Democracy Now!, November 9, 2010
President Obama arrived in Indonesia today on the second stop of a 10-day trip to Asia. It’s Obama’s first state visit to Indonesia after having lived there for four years as a child. We go to Jakarta to speak with investigative journalist and activist Allan Nairn, who has just released secret documents from Kopassus—the feared Indonesian special forces—which has been responsible for human rights abuses since the 1950s. Earlier this year, the Obama administration lifted a 12-year funding ban for the training of Kopassus. While Obama talks about human rights, the documents indicate that Kopassus targets churches and civilians and includes a Kopassus enemies list topped by a local Baptist minister in West Papua. [includes rush transcript–partial]
, National Coordinator of East Timor and Indonesia Action Network.
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AMY GOODMAN: President Obama is in Indonesia today on the second stop of a ten-day trip to Asia. It’s Obama’s first state visit to Indonesia after having lived there four years as a child. Obama and the Indonesian president Susilo Bambang Yudhoyono are expected to discuss the year-old U.S.-Indonesia Comprehensive Partnership, which covers trade, investment, military cooperation and other bilateral issues.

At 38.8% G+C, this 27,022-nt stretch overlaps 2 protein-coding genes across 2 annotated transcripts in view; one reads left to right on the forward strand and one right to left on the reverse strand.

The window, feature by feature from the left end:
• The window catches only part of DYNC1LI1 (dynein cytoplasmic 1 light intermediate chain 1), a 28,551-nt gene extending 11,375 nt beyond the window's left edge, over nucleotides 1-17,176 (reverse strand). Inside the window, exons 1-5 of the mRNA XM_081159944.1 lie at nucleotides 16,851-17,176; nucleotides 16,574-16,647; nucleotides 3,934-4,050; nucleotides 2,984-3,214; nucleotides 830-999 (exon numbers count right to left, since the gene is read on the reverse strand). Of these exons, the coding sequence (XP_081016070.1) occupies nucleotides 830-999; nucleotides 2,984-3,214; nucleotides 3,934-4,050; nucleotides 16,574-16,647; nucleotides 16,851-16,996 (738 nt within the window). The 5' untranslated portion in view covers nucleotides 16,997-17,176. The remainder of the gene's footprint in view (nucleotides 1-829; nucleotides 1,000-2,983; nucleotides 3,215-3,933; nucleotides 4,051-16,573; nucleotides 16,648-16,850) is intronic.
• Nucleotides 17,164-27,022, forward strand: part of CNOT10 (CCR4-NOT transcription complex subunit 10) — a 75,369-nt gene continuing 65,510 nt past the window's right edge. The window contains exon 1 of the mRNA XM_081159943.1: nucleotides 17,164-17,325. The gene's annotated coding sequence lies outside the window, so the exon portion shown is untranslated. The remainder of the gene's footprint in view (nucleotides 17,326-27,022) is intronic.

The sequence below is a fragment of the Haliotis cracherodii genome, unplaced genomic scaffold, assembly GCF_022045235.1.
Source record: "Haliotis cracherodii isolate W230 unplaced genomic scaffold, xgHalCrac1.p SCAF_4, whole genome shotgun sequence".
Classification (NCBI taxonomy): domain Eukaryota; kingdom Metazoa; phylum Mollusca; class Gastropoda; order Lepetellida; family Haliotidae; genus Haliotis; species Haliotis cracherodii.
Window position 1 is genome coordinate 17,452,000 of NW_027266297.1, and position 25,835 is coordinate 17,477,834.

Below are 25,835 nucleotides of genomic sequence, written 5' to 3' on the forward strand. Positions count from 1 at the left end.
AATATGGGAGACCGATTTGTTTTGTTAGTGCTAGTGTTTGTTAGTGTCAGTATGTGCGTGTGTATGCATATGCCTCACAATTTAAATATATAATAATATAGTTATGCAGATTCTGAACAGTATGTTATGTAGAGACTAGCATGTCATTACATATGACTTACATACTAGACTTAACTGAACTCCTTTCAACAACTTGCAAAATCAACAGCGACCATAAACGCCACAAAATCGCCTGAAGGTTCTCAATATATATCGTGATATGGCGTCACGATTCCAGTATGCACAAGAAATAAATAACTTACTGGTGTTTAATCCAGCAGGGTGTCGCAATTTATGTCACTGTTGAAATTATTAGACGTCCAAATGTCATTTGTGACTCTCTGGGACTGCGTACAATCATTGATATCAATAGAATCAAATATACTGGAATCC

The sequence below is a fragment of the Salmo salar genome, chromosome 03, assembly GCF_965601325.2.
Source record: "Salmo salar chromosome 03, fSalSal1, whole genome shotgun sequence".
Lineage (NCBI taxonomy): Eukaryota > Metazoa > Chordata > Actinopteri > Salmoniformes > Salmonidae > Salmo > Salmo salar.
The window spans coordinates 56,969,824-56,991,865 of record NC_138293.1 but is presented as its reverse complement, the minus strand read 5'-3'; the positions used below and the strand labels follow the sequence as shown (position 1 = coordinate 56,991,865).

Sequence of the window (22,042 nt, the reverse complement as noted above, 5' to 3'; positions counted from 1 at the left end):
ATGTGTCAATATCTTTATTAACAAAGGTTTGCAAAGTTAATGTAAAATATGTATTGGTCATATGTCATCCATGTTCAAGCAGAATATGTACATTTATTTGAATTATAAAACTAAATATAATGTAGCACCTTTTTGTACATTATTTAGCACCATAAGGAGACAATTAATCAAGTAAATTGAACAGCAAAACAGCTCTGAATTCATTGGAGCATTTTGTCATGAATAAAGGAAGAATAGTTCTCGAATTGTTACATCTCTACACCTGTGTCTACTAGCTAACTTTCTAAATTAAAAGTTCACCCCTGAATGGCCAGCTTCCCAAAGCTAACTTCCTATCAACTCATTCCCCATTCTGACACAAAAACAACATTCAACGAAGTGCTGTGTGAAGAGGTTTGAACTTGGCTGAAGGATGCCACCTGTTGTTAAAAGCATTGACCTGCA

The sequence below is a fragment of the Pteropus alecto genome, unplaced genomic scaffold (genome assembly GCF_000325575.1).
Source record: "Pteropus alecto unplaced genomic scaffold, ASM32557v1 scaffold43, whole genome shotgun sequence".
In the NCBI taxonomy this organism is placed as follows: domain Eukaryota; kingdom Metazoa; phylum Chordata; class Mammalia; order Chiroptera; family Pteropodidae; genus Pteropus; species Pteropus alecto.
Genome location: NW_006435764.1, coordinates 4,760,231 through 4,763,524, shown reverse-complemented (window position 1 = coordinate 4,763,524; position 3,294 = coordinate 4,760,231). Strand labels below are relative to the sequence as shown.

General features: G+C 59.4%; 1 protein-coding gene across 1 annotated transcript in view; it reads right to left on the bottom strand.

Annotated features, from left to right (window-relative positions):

At a joint news conference with Yudhoyono today, Obama talked about growing U.S.-Indonesia ties and his return to the country for the first time since his childhood.
PRESIDENT BARACK OBAMA: Obviously, much has been made of the fact that this marks my return to where I lived as a young boy. I will tell you, though, that I barely recognized it as I was driving down the streets. The only building that was there when I first moved to Jakarta was Sarinah. Now it’s one of the shorter buildings on the road.
But today, as president, I’m here to focus not on the past, but on the future: the Comprehensive Partnership that we’re building between the United States and Indonesia. As one of the world’s largest democracies, as the largest economy in Southeast Asia, and as a member of the G20, as a regional leader, as a vast archipelago on the front lines of climate change, and as a society of extraordinary diversity, Indonesia is where many of the challenges and the opportunities of the 21st century come together. So, promoting prosperity, expanding partnerships between our people, and deepening political and security cooperations, these are the pillars of our new partnership, which owes so much to the leadership of my good friend President Yudhoyono. I believe that our two nations have only begun to forge the cooperation that’s possible. And I say that not simply as someone who knows firsthand what Indonesia can offer the world, I say it as president, a president who knows what Indonesia and the United States can offer the world together, if we work together in a spirit of mutual interest and mutual respect. So, terima kasih and as-salaam alaikum.
AMY GOODMAN: President Obama, speaking alongside Indonesian president Yudhoyono today.